‘All the telltale signs are there’: Louisiana on cusp of another COVID-19 surge, doctors say
While Delta variant still is dominant strain in the state, physician says that soon could change
SHREVEPORT, La. (KSLA) — Louisiana is at the beginning of another COVID-19 surge with the Omicron variant.
That’s what Dr. Catherine O’Neal, chief medical officer at Our Lady of the Lake Regional Medical Center in Baton Rouge, said during a virtual COVID-19 media briefing Monday, Dec. 20.
“It’s coming. Our community has to prepare for it.”
Dr. John Vanchiere, an infectious disease specialist at LSU Health Shreveport, agrees. “We are seeing significant increases in our positivity rates in our community testing and, unfortunately, also in our nursing home testing.
“Those numbers aren’t real big yet, but it is definitely increasing,” Vanchiere continued. “We know the Omicron variant is here. And we know based on some of the data from other places, it spread like wildfire.”
LDH is urging residents to take precautions as the state sees a nearly 60% rise in cases since last week. With Louisiana seeing an increase in hospitalizations over the past four days, experts say now is the time to take Omicron seriously.
“Unfortunately, it’s starting to take a turn that we don’t like to see,” said Theresa Sokol, Louisiana’s State Epidemiologist. “75% of our parishes are at substantial or high levels of community transmission.”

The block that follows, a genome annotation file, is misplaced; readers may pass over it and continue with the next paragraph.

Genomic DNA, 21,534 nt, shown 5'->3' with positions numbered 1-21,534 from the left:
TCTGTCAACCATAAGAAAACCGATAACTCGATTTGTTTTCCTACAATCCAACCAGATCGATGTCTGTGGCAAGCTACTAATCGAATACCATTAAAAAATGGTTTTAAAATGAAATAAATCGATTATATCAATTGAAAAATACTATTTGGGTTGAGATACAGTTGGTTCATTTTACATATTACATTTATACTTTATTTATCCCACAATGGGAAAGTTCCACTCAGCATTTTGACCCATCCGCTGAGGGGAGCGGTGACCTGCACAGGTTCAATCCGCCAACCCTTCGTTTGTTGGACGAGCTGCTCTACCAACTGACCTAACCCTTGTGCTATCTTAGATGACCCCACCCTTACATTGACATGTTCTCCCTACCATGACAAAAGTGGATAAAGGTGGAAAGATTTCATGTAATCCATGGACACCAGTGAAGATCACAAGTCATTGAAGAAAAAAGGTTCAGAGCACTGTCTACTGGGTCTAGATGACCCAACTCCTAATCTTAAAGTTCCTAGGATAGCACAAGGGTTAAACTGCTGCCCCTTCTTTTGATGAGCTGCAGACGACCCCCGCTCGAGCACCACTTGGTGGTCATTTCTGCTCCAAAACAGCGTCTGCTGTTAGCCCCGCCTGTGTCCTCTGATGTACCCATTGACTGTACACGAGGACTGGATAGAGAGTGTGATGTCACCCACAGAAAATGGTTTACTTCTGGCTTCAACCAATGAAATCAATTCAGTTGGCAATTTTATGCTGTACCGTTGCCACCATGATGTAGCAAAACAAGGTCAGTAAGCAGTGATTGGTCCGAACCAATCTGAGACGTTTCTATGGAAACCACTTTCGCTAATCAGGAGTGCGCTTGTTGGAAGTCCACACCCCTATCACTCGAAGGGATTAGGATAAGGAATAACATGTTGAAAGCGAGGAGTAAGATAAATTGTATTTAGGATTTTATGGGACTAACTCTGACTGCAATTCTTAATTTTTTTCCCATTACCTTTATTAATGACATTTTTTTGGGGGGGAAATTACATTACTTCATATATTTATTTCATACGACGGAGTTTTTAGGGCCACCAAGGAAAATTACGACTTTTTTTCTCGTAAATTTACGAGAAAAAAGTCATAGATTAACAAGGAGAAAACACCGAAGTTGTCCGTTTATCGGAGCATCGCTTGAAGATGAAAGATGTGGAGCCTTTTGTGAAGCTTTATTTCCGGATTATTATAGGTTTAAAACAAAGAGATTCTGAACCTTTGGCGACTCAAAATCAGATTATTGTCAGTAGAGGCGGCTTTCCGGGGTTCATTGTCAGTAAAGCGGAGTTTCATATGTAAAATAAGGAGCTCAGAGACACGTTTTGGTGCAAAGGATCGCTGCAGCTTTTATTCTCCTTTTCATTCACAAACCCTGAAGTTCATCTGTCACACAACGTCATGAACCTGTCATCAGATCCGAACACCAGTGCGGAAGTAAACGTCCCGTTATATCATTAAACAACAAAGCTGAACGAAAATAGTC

The CDC announced Monday that the Omicron variant is now the most common coronavirus variant in the U.S., accounting for nearly three-quarters of the country’s COVID cases.
And while the Delta variant still is the dominant strain in Louisiana, Vanchiere said that soon could change. “We can expect within the next 10 to 14 days that Omicron will be the dominant strain.”
Ahead of the holidays and another possible surge, Vanchiere said the hospitals are preparing. “They are trying to optimize their staffing and, of course, supplies. The supply chain issues are at the forefront of discussions on a daily basis.
“All the medical facilities are concerned with taking care of staff because they have been stretched thin, especially when one or two people in the small clinic get sick with COVID or the flu or something else. That really takes its toll on the practice. The concern for our co-workers is front and center and will be very important in getting through this next surge.”
Officials are urging Louisianans to wear masks indoors, get the vaccine and booster, and to get tested frequently.
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